He had gone from our midst long before his appointed departure, an insistent, genial, and very often brilliant presence shrivelled to the irreversible demands of time, defying expiry yet relentlessly fading away behind the high barricading of his bungalow in Lutyens’ Delhi. The last most of us saw of him was in a photograph from 2015, being conferred the Bharat Ratna by Pranab Mukherjee, no more than his eyes and a lock of his fabled wavy hair visible. For quite a while now, Atal Bihari Vajpayee had existed not as himself but as a notion, become a memory in his own time, almost as if he were casting his last trick as an artist of the floating world, an orator of a long silence.
In death, as in life, he tormented grasp and definition. Who was the real Atal ji? He never let on, and that’s the caper he rode to become who he was – many things to many people, often too many for his own good, or for others.
Several times in his long roller-coaster career, Vajpayee lived on by threatening to announce his demise, by bluster and by blackmail aimed at his own. In 1972, he had the Jan Sangh in an angry twist with his description of post-Bangladesh Indira as an avatar of Durga. The party was in a roil, ready to throw out its president. When matters went to the general council, Vajpayee announced he was stepping down, he couldn’t preside over a court where he was in the dock. The party fell at his feet, he sugar-laced his facile victory with an elaborate peroration that many believed was an expression of regret. Decades later, when Venkaiah Naidu dropped the Advani brick on his prime ministerial foot, he recoiled in a petulant fit: “Agla chunav Advaniji ke netritva mein ladenge (We’ll contest the next elections under Advani’s leadership)”. Naidu was the first to fall at his feet in remorse. The party followed him. Vajpayee, satisfied at the quantum of apology heaped around him, declared fulsome intent to lumber on. “Naa tired hain, naa retired hain (I am neither tired, nor retired)”.
He spent a fair part of his public life attached with the promise of becoming prime minister, and eventually got there. To the seat that Jawaharlal Nehru, ideological adversary and personal idol, had occupied. He managed, after two faltering tries, a full run in office. He had his highs, his moments of triumph. He had his share of adulation, perhaps more than he deserved. For his insistent will to shake hands with Pakistan. For his Pokhran defiance. For carving the beginnings of a new course in Kashmir. For creating, in perception if not in reality, a soft core in a hard party. For being a deft practitioner of the hazardous art of coalitions – the first prime minister to last a full term astride a medley. For his agency to convene and conduct adversarial political forces. The first man in a long time to be conceded, even by adversaries, the title of statesman, even though many will quarrel with it, and for good reason. No matter what the colour or shape of your worldview or politics, it was forever tough to deny Vajpayee the stations he came to.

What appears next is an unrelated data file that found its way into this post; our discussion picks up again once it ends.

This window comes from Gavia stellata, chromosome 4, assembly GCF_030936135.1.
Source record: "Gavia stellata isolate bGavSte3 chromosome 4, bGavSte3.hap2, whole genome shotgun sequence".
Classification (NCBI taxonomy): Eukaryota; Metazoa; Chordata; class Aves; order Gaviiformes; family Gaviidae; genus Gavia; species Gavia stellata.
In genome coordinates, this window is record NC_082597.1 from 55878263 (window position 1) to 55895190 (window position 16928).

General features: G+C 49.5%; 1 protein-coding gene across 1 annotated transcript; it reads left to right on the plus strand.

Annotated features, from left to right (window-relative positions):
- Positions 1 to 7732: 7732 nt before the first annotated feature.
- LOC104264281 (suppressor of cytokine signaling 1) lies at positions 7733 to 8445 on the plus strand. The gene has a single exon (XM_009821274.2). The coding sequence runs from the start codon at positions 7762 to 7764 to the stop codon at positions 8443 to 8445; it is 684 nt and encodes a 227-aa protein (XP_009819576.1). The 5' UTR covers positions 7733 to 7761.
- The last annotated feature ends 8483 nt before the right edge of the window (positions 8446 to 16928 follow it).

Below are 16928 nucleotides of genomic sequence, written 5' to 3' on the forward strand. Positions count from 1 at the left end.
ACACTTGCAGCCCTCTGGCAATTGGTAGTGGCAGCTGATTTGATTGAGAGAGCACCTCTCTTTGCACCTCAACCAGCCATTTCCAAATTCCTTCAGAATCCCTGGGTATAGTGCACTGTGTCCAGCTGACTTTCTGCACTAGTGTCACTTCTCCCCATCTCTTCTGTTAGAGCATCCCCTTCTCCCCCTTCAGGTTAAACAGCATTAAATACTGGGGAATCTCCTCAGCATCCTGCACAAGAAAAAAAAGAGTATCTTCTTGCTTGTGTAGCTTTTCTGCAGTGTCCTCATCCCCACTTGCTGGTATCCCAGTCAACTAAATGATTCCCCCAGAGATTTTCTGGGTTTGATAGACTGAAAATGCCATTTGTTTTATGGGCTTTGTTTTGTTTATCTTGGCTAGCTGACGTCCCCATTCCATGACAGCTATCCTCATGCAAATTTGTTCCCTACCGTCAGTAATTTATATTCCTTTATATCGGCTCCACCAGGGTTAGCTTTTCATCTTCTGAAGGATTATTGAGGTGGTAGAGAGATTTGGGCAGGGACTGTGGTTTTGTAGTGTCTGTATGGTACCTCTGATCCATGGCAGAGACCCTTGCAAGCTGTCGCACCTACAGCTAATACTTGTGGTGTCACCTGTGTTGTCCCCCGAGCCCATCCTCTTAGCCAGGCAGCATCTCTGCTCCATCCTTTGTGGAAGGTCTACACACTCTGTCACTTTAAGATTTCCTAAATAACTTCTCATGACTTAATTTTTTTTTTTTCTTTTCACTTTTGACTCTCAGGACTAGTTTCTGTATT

Vajpayee’s PMO was a construct of survival, a place where he jumped the barricades to escape the ivy embrace of his saffron brotherhood. In that sense, Vajpayee was like no other prime minister before him. He ruled at the expense of his own party and, when convenient, by feigning distance from its ideology. He ruled at the pleasure of his allies and very often at the displeasure of the Bharatiya Janata Party and the sangh. Govindacharya bequeathed public memory a few lasting truths about the nature of Atal Bihari Vajpayee. The most durable among them was that the man was a mukhauta, a mask. He changed faces. All too often. He went to Staten Island off New York and told a congregation of Hindu priests he was a born swayamsevak. A day later, he corrected himself before a not entirely Hindu press corps; he only meant he was a swayamsevak of the country, not of the sangh alone. He moaned and groaned over the demolition of the Babri Masjid and wrote guilt-ridden poetry. Then he called the outrage the consequence of “nationalist sentiment”.
He lived with Narendra Modi and the Gujarat genocide. He arrived to wipe tears a month later when tears and blood alike had dried. He reminded Modi apparently harshly of raj dharma, shed sentiment at the Shah Alam camp in the morning and turned up to heap marigolds on Modi in the evening. He called Gujarat a blot but patted Modi on the back and prodded him to lead the party’s election campaign in Gujarat. He aped Nehru’s style and liberal demeanour, he flirted with Gandhi’s ideology. He submitted himself, repeatedly and regularly, to shadowy creatures from Nagpur. His poetry was about irreverence, revolt; his politics was downright conformist, slave to survival and other daily conveniences.
Vajpayee was a late-life accident in the era of compromises but he became a neuter core of those compromises. His wings reeked inertia and undoing when they needed to flap. He became shelter to sectarian hatred, he was sanctuary to all manner of perfidy. Not the least among them was the one that he got away with himself – his popular portraiture will forever abjure khaki knickers; the truth is, he always wore them, and seldom let on.
It is for nobody to guess what he would have thought of the unabashed power-cult that his successor BJP prime minister, Narendra Modi, has built around himself, and the politics of sectarian exclusion he belligerently and unapologetically spurs. What can be fairly said is that Modi’s bellicose demeanour has bequeathed the Vajpayee legacy the favour of being cast in a much gentler light.